Not surprisingly, SAP and Oracle are both heavy hitters in the financial management software space.
SAP Financials aims to automate functions; streamline billing, invoicing and purchasing; and provide efficient accounting tools. SAP Workflow automates mundane repetitive financial processes, allowing accountants to focus on more complex tasks, the vendor claims. Financial reporting is another core pillar of the software, and expert advice on how to achieve faster financial reporting can help companies get the most out of their SAP package.
The release of Hyperion 220.127.116.11 enacted major changes to Oracle's financial management software. The addition of configurable dimensions means that data can more seamlessly flow to and from other applications, such as Oracle Essbase and Oracle Hyperion Planning, according to one reviewer. The user interface has also been enhanced, and it is now possible to simultaneously open multiple applications in Workspace, among other new and improved features.
Forthcoming trends: Going mobile and moving to the cloud
Most areas of IT are feeling the impact of mobile devices and the cloud, and financial management software is no exception. Due to anxiety over security breaches and service outages, some executives are hesitant to move sensitive financial information away from on-premises solutions. Others are taking the leap.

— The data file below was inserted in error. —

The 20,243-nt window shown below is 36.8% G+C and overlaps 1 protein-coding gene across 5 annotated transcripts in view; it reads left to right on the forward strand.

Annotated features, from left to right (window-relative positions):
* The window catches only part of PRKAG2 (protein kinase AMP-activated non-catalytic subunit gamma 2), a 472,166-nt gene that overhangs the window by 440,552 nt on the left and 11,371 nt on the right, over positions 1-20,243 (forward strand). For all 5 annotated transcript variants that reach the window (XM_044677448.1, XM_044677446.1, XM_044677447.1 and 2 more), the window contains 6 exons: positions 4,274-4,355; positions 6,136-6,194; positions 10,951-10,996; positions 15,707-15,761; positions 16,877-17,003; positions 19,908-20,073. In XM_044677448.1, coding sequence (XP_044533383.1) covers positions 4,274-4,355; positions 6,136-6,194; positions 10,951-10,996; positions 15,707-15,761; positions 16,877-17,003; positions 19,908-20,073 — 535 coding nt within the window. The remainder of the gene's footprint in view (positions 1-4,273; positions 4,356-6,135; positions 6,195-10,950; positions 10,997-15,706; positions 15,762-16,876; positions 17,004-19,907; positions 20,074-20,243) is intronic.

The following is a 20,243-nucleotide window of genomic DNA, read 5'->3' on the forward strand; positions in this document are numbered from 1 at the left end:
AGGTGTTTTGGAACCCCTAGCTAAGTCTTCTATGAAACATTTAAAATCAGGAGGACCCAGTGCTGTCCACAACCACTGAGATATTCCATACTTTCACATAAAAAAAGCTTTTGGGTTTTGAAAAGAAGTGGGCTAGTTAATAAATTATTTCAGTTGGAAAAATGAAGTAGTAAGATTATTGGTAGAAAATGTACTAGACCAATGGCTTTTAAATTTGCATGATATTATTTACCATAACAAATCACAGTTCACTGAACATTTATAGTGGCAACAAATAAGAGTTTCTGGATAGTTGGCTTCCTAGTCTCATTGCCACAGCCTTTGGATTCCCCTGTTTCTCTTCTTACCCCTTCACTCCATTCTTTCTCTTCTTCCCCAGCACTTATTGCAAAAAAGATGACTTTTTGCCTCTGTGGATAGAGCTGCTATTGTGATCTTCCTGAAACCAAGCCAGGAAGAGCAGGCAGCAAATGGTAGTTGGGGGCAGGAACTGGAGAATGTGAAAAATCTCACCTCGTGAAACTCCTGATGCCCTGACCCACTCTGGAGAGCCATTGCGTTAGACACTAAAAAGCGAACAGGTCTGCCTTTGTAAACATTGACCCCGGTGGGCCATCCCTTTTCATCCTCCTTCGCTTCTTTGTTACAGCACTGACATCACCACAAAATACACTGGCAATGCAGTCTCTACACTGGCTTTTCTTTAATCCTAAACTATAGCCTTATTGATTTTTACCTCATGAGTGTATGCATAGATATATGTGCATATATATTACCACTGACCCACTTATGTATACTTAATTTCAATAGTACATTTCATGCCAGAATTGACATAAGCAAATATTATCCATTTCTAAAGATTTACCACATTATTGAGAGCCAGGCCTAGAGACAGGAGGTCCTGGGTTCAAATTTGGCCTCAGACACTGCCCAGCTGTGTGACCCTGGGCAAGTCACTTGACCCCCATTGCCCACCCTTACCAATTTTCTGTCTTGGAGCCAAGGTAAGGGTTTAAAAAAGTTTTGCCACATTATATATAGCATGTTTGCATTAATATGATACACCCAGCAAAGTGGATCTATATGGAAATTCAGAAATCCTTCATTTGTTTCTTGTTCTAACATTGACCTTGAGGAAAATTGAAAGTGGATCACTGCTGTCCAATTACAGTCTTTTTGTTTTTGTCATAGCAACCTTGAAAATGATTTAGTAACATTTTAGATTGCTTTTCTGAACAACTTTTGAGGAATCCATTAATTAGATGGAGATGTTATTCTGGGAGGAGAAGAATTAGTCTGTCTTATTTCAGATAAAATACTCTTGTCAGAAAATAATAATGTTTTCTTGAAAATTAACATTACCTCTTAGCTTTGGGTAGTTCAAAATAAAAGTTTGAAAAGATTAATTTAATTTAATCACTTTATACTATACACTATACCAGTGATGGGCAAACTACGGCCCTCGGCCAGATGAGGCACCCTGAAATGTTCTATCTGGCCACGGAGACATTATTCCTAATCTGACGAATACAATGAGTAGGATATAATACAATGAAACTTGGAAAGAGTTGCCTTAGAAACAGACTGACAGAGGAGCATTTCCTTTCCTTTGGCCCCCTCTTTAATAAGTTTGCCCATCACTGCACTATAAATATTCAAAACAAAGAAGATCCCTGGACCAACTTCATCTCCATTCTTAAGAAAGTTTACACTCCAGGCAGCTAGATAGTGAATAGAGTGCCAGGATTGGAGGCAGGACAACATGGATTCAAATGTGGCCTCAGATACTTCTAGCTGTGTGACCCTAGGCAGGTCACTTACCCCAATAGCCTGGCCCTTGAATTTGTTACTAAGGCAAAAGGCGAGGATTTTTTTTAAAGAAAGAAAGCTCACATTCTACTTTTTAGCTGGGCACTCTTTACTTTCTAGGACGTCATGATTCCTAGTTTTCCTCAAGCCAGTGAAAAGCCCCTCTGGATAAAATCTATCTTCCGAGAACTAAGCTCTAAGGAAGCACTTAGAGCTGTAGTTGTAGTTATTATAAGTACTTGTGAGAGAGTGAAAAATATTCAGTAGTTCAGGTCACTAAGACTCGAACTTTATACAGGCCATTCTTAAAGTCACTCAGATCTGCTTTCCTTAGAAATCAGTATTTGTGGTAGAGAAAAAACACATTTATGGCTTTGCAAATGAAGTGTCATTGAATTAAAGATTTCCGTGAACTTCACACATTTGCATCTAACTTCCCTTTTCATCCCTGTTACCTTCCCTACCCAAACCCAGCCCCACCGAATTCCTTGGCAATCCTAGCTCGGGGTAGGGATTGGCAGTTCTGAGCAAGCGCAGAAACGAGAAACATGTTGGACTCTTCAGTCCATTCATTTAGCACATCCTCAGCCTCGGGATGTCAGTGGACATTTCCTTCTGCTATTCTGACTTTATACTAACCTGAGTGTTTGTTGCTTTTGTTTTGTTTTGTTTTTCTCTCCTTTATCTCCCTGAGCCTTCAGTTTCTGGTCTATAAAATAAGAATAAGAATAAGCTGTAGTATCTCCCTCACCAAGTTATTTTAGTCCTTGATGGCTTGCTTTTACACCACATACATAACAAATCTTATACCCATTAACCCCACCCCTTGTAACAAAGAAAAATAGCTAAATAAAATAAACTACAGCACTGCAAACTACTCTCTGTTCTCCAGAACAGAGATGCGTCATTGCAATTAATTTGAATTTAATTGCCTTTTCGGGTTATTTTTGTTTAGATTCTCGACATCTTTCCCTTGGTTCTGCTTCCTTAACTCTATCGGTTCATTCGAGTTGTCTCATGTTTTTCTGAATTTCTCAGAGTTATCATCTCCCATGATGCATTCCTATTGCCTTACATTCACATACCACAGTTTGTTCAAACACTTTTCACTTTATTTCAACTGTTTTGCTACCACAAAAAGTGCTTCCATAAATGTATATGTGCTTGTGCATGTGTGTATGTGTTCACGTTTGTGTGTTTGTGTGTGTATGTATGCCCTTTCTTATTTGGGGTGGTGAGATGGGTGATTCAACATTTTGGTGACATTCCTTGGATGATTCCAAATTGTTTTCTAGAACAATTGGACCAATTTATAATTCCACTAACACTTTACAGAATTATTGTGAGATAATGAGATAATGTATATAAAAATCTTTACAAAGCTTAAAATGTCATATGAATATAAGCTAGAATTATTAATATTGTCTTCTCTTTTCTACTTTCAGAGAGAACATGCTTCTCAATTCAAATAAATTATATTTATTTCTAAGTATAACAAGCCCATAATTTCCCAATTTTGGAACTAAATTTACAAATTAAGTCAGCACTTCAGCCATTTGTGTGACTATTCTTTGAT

With the rise of tablets and smartphones, the prospect of mobile financial applications is tempting -- accessing data anytime, anywhere has the potential to increase employee productivity and overall business performance. Experts agree that executives should carefully weigh the benefits and risks of using mobile financial applications before making a decision, and should remember that security risks can be mitigated by retaining firm control over mobile device and application management.
Lower maintenance fees, quicker and more efficient upgrades, and shorter implementation times are attractive perks of using a SaaS financial management system. Experts say these SaaS applications have recently become more credible, and as a result companies are starting to make the transition from on-premises to cloud-based financial applications. At the cusp of the migration are small businesses. In general, CFOs of larger companies are taking a more cautious approach, with some experimenting with hybrid solutions and others holding off entirely.